Sunday, September 03, 2006

Review: Amanda/Miranda

Amanda/Miranda by Richard Peck

Mary Cooke has been trained to be a servant her whole life. With a mother who was a former maid to one of the wealthiest people in England, and no dowry for marriage, she has no other expectation in life than to serve her superiors faithfully. On a spring day in 1911, Mary finds herself traveling to the place where she believes she will spend the rest of her life.

When her wagon breaks down en route, Mary wanders along the seaside until she finds herself visiting an old Wisewoman. Over afternoon tea, Mary tells the Wisewoman that she believes her new life will be boring and uneventful. The woman suprises Mary by telling her she can see the future and proceeds to give Mary a glimpse of her future life. She tells Mary she will not only marry twice but die and live again beyond a mountain of ice. Although she is puzzled by the strange prophecy, Mary pushes the words to the back of her mind as she arrives at last at Whitwell Hall.

Once there she soon becomes the new maid of Amanda Whitwell: the spoiled, selfish daughter of Lady Eleanor Whitwell, mistress of the estate. Soon “Miranda” (as her mistress renames her), settles in to life at the Hall. The only strange thing about her new job is that Miranda looks like Amanda Whitwell’s near-double.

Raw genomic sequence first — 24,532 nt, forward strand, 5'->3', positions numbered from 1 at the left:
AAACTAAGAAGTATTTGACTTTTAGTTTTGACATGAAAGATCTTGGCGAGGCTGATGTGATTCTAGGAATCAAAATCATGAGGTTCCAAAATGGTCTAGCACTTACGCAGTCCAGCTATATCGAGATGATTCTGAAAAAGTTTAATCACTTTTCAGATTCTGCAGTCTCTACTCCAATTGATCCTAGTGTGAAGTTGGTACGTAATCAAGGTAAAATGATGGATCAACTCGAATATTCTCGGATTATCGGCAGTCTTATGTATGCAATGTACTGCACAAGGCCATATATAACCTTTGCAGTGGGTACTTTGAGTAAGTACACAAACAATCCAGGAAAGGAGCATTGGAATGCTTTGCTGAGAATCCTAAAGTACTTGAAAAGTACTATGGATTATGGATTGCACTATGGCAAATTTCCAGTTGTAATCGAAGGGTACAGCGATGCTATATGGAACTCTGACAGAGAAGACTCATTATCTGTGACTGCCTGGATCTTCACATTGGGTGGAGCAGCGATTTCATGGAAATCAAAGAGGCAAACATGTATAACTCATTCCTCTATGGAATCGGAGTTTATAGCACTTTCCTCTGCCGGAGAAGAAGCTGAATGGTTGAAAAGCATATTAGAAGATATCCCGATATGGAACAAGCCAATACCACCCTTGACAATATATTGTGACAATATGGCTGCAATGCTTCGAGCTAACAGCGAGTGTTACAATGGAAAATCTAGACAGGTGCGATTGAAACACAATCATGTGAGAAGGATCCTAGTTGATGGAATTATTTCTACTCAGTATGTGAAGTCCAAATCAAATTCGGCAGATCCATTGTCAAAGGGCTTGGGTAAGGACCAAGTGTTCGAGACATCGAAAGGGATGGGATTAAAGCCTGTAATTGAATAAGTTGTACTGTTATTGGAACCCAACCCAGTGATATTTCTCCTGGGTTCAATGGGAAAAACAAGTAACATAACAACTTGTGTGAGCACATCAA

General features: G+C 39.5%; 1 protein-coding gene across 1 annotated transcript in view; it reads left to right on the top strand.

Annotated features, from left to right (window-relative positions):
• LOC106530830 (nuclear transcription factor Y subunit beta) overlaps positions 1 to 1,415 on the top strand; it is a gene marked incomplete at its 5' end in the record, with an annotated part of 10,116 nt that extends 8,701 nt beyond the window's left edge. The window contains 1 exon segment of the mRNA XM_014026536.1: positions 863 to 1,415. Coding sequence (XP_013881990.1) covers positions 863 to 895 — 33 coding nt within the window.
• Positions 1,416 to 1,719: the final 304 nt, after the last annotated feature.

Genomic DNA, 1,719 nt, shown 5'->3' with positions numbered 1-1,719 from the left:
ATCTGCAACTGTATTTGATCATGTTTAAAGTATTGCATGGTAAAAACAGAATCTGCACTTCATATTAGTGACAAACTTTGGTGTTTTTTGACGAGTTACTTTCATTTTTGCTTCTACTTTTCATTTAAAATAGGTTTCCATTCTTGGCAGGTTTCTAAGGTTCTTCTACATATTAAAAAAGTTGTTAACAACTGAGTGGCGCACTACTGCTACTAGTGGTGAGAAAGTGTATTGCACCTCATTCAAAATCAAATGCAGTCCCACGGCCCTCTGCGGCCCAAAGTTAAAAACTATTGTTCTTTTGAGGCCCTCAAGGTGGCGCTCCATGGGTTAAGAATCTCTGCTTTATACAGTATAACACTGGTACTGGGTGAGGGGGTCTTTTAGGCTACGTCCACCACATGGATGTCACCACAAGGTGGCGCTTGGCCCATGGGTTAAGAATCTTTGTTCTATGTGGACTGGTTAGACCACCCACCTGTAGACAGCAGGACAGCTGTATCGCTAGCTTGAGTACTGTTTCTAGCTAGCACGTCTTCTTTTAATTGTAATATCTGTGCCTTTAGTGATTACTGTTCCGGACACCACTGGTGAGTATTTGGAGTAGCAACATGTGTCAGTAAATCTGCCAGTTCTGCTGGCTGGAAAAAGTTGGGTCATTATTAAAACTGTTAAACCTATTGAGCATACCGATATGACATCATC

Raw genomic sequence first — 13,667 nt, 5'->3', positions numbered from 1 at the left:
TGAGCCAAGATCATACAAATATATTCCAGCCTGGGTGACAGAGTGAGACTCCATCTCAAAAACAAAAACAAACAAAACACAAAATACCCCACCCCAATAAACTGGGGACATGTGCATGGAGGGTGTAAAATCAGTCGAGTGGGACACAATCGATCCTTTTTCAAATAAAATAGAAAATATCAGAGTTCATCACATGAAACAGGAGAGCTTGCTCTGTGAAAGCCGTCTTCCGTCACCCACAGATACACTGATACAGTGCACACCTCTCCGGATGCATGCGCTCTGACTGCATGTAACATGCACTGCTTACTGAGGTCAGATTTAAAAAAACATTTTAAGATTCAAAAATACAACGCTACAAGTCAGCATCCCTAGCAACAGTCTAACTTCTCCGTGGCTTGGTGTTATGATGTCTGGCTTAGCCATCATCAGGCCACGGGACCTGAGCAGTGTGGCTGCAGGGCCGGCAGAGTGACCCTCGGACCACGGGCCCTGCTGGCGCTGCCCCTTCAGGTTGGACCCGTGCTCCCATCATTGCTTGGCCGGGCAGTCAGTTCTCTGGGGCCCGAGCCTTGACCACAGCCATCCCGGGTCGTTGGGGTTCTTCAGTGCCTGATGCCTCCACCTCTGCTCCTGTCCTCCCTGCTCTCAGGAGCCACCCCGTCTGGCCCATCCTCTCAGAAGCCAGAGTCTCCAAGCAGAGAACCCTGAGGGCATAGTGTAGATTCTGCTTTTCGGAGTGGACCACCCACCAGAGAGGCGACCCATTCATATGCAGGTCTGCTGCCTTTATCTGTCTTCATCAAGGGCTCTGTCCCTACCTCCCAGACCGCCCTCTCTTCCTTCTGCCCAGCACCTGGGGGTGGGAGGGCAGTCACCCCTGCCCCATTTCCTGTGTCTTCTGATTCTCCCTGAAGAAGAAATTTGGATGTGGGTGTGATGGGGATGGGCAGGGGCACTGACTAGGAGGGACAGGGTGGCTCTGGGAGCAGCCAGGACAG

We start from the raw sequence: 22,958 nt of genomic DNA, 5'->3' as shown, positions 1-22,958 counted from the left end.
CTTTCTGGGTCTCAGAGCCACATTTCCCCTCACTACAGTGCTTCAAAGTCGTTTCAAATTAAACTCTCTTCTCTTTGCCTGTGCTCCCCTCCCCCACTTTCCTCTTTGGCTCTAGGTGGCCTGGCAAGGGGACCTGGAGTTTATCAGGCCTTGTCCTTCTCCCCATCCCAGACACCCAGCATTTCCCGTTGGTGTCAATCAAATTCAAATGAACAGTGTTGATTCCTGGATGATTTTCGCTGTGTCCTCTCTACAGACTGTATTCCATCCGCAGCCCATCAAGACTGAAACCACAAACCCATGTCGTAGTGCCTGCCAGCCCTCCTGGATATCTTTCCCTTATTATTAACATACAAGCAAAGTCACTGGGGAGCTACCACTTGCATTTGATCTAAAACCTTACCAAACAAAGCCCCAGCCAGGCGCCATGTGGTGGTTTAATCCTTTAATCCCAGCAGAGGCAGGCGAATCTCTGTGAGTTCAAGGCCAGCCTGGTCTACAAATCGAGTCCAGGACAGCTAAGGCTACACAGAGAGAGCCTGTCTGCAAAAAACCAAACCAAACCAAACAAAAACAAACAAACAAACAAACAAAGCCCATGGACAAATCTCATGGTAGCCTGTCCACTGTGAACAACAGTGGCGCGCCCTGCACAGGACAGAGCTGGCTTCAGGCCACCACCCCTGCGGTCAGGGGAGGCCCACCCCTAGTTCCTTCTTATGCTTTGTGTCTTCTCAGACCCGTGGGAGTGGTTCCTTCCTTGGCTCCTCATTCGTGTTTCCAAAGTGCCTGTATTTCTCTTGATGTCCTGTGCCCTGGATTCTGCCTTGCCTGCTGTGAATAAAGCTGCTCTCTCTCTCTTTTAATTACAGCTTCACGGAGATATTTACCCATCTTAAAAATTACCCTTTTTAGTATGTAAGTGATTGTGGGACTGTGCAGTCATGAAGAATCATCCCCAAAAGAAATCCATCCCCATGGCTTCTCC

Soon the conniving Amanda decides to use the coincidence to her advantage. While she courts both men Miranda loves, Miranda waits dutifully by Amanda’s side, easily manipulated by her mistress’ plans. When maid and mistress are to journey to America for Amanda’s wedding, Miranda finally snaps. As both women step onto the deck of the Titanic, little do they know that their lives will change forever…

This book had everything I needed to keep me interested. With plenty of suspense, great characters, and an interesting plot, it was one of those books you hope will never end. Miranda’s lovable personality will keep readers rooting for her to get the best of her arrogant mistress. Best of all, the book offers a look at the servant’s view of Edwardian English society rather than the glamorous wealthy lifestyle that is usually portrayed.

Originally published as an adult novel, Amanda/Miranda has recently been abridged by the author into this Young Adult version. Unlike most books that involve characters who travel on the Titanic, this book does not center around the tragedy, but rather around the people involved. The book does not simply end after April 14, 1912 but continues on for several years. I can’t tell you why it doesn’t end or I will give it away so you’ll just have to read it yourself.

Recommended for readers 12 and up, although older readers will probably understand the situations presented better. Those who enjoy reading stories involving the Titanic will not be disappointed, even though the story does not revolve around the incident. Don’t miss out on this wonderful historical fiction read!

Shady Glade Rating: 8/10

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